As a veritable tea addict, slurping down at least six cups a day, this BBC News exposé was very disturbing viewing. Most of the biggest selling tea brands in the UK are owned by major companies in the Assam Region of India.
As I have discussed in my previous blogs about the city of Kalkata, the habit of tea drinking is massively popular in India, but what I have discovered is that the teacup manufacturers who throw thousands of clay cups a day to keep up with popular demand showcased in that programme, live a life of comparative luxury in comparison to the people who work on the tea plantations.
Twinings,Yorkshire Tea, Harrods and Fortnum and Masons all source tea from the same estate and the owners of this and similar plantations are supposed to provide adequate housing for their workers and also give every worker access to working and sanitary toilet facilities .
This areas of the tea gardens where people live are called The Labour Lines and consists of single storey dwellings where tea growing families are housed. The BBC crew meets one lady who shares her house with Six families and has not had a working toilet for.... Wait for it... Thirty six years! She is forced to attend to nature in the fields amongst the bushes.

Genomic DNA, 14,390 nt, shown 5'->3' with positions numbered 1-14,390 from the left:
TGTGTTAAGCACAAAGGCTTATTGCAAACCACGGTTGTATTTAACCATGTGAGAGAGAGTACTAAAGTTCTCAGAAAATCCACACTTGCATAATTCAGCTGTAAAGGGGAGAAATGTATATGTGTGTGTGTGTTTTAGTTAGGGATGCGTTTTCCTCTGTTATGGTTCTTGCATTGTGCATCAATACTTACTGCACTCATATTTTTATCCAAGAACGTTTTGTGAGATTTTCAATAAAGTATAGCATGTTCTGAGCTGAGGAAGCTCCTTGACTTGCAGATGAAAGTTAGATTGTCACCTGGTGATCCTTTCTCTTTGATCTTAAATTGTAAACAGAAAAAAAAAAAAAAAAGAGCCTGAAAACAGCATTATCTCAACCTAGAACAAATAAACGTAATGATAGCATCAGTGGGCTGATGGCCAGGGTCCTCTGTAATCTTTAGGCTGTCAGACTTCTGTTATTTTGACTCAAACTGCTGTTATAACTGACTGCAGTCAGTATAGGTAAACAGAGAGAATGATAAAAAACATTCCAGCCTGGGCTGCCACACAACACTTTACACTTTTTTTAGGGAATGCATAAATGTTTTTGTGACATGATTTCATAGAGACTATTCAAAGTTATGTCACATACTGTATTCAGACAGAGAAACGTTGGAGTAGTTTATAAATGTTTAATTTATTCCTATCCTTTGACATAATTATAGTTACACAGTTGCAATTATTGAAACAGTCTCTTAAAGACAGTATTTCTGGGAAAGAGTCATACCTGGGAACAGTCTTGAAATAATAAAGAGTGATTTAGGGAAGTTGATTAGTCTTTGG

The houses are not maintained and many have leaking roofs and cracks in the walls. Rain water is captured in cooking pots to stop flooding. Despite assurances that repairs will be made, the gentlemen featured had waited ten years for repairs to his wall.
A small packet of tea sold at Fortnum and Mason, weighing just 200g costs the equivalent of 750 rupees. This is a week's wages for the people who live there and they are outraged by the disparity. Daily pay is $1.75, which is about £1 . This is justified,due to the fact that permanent workers are supposed to be provided with permanent homes, but as we have seen, these are far from adequate.
One man's septic tank is overflowing so that a pool of vile goo surrounds his fresh water pump, another lady's roof is so filled with holes that the light shining through from outside resembles a constellation of stars!
The Estate Manager appears to be in denial as he states they are improving, mentality, hygiene, literacy and living conditions. This almost glacial speed appears to be reaping no dividends for the householders.
What is worse is that some of the brand leaders such as Unilever( who supply Liptons and PG Tips) pride themselves on marketing their tea citing the ethical practices of their brands. The plantation make liars of them, when they state they are "Making a difference with every cup" and Tartar the owners of Tetley Tea say they are " committed to the fair and ethical treatment of all the people across it's supply chain"